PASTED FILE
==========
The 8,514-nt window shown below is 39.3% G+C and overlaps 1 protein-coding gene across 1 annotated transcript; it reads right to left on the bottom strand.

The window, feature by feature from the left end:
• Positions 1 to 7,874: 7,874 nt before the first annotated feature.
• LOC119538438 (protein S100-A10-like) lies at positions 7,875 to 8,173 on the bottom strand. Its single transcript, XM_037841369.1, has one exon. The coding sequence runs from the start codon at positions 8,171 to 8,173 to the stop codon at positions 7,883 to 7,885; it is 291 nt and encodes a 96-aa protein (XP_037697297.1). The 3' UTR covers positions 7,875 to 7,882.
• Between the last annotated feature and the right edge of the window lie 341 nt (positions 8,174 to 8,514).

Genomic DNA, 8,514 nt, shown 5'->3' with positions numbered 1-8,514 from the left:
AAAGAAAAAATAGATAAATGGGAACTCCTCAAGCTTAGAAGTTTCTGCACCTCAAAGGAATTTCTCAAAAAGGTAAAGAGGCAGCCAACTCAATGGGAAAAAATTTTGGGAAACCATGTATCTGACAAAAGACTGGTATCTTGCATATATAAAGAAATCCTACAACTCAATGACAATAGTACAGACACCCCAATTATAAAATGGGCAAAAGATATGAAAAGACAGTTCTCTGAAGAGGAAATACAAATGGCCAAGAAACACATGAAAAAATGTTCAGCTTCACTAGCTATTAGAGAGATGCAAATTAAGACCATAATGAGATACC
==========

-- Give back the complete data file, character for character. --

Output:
The 8,514-nt window shown below is 39.3% G+C and overlaps 1 protein-coding gene across 1 annotated transcript; it reads right to left on the bottom strand.

The window, feature by feature from the left end:
• Positions 1 to 7,874: 7,874 nt before the first annotated feature.
• LOC119538438 (protein S100-A10-like) lies at positions 7,875 to 8,173 on the bottom strand. Its single transcript, XM_037841369.1, has one exon. The coding sequence runs from the start codon at positions 8,171 to 8,173 to the stop codon at positions 7,883 to 7,885; it is 291 nt and encodes a 96-aa protein (XP_037697297.1). The 3' UTR covers positions 7,875 to 7,882.
• Between the last annotated feature and the right edge of the window lie 341 nt (positions 8,174 to 8,514).

Genomic DNA, 8,514 nt, shown 5'->3' with positions numbered 1-8,514 from the left:
AAAGAAAAAATAGATAAATGGGAACTCCTCAAGCTTAGAAGTTTCTGCACCTCAAAGGAATTTCTCAAAAAGGTAAAGAGGCAGCCAACTCAATGGGAAAAAATTTTGGGAAACCATGTATCTGACAAAAGACTGGTATCTTGCATATATAAAGAAATCCTACAACTCAATGACAATAGTACAGACACCCCAATTATAAAATGGGCAAAAGATATGAAAAGACAGTTCTCTGAAGAGGAAATACAAATGGCCAAGAAACACATGAAAAAATGTTCAGCTTCACTAGCTATTAGAGAGATGCAAATTAAGACCATAATGAGATACC